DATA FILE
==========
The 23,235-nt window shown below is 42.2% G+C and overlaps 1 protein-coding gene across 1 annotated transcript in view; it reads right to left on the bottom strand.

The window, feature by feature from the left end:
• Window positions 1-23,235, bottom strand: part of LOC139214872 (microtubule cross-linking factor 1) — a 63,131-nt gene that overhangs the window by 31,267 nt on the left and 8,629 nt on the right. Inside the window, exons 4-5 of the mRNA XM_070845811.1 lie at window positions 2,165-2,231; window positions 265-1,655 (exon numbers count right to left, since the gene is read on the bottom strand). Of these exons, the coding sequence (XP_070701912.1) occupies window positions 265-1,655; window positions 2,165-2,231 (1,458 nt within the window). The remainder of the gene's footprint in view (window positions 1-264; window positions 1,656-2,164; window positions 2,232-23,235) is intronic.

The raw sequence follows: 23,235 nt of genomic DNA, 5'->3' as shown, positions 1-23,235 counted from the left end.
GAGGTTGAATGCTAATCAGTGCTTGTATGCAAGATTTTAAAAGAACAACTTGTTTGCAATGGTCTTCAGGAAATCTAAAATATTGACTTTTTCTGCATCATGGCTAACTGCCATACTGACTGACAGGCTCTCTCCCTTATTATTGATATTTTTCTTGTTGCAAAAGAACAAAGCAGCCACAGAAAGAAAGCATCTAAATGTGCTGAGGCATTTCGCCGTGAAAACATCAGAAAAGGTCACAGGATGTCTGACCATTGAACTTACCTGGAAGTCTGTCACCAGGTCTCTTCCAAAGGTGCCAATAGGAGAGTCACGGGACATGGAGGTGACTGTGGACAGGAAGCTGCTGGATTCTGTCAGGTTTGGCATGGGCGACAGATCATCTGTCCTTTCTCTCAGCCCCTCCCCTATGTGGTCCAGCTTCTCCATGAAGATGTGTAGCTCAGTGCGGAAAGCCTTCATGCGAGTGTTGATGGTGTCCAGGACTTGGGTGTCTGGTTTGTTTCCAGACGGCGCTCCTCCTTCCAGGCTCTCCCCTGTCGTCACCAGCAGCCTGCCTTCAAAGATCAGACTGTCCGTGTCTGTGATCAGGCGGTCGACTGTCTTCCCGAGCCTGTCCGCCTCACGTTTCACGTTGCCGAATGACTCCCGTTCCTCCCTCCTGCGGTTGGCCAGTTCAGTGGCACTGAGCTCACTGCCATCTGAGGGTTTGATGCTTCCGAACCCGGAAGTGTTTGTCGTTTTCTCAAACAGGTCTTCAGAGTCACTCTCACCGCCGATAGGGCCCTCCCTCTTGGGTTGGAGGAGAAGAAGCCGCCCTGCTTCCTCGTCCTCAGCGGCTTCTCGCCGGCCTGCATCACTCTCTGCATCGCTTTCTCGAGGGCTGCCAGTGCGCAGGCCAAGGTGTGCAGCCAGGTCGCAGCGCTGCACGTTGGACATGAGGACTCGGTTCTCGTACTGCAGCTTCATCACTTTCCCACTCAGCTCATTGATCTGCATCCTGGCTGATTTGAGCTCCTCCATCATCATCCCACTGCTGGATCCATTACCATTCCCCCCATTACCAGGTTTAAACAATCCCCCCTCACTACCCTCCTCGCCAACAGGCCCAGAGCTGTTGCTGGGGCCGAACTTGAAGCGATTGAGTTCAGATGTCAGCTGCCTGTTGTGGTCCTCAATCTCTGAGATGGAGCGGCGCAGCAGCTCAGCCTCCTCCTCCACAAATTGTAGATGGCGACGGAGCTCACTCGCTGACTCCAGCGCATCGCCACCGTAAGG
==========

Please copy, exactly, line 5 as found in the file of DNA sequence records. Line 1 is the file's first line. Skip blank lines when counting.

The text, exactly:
GAGGTTGAATGCTAATCAGTGCTTGTATGCAAGATTTTAAAAGAACAACTTGTTTGCAATGGTCTTCAGGAAATCTAAAATATTGACTTTTTCTGCATCATGGCTAACTGCCATACTGACTGACAGGCTCTCTCCCTTATTATTGATATTTTTCTTGTTGCAAAAGAACAAAGCAGCCACAGAAAGAAAGCATCTAAATGTGCTGAGGCATTTCGCCGTGAAAACATCAGAAAAGGTCACAGGATGTCTGACCATTGAACTTACCTGGAAGTCTGTCACCAGGTCTCTTCCAAAGGTGCCAATAGGAGAGTCACGGGACATGGAGGTGACTGTGGACAGGAAGCTGCTGGATTCTGTCAGGTTTGGCATGGGCGACAGATCATCTGTCCTTTCTCTCAGCCCCTCCCCTATGTGGTCCAGCTTCTCCATGAAGATGTGTAGCTCAGTGCGGAAAGCCTTCATGCGAGTGTTGATGGTGTCCAGGACTTGGGTGTCTGGTTTGTTTCCAGACGGCGCTCCTCCTTCCAGGCTCTCCCCTGTCGTCACCAGCAGCCTGCCTTCAAAGATCAGACTGTCCGTGTCTGTGATCAGGCGGTCGACTGTCTTCCCGAGCCTGTCCGCCTCACGTTTCACGTTGCCGAATGACTCCCGTTCCTCCCTCCTGCGGTTGGCCAGTTCAGTGGCACTGAGCTCACTGCCATCTGAGGGTTTGATGCTTCCGAACCCGGAAGTGTTTGTCGTTTTCTCAAACAGGTCTTCAGAGTCACTCTCACCGCCGATAGGGCCCTCCCTCTTGGGTTGGAGGAGAAGAAGCCGCCCTGCTTCCTCGTCCTCAGCGGCTTCTCGCCGGCCTGCATCACTCTCTGCATCGCTTTCTCGAGGGCTGCCAGTGCGCAGGCCAAGGTGTGCAGCCAGGTCGCAGCGCTGCACGTTGGACATGAGGACTCGGTTCTCGTACTGCAGCTTCATCACTTTCCCACTCAGCTCATTGATCTGCATCCTGGCTGATTTGAGCTCCTCCATCATCATCCCACTGCTGGATCCATTACCATTCCCCCCATTACCAGGTTTAAACAATCCCCCCTCACTACCCTCCTCGCCAACAGGCCCAGAGCTGTTGCTGGGGCCGAACTTGAAGCGATTGAGTTCAGATGTCAGCTGCCTGTTGTGGTCCTCAATCTCTGAGATGGAGCGGCGCAGCAGCTCAGCCTCCTCCTCCACAAATTGTAGATGGCGACGGAGCTCACTCGCTGACTCCAGCGCATCGCCACCGTAAGG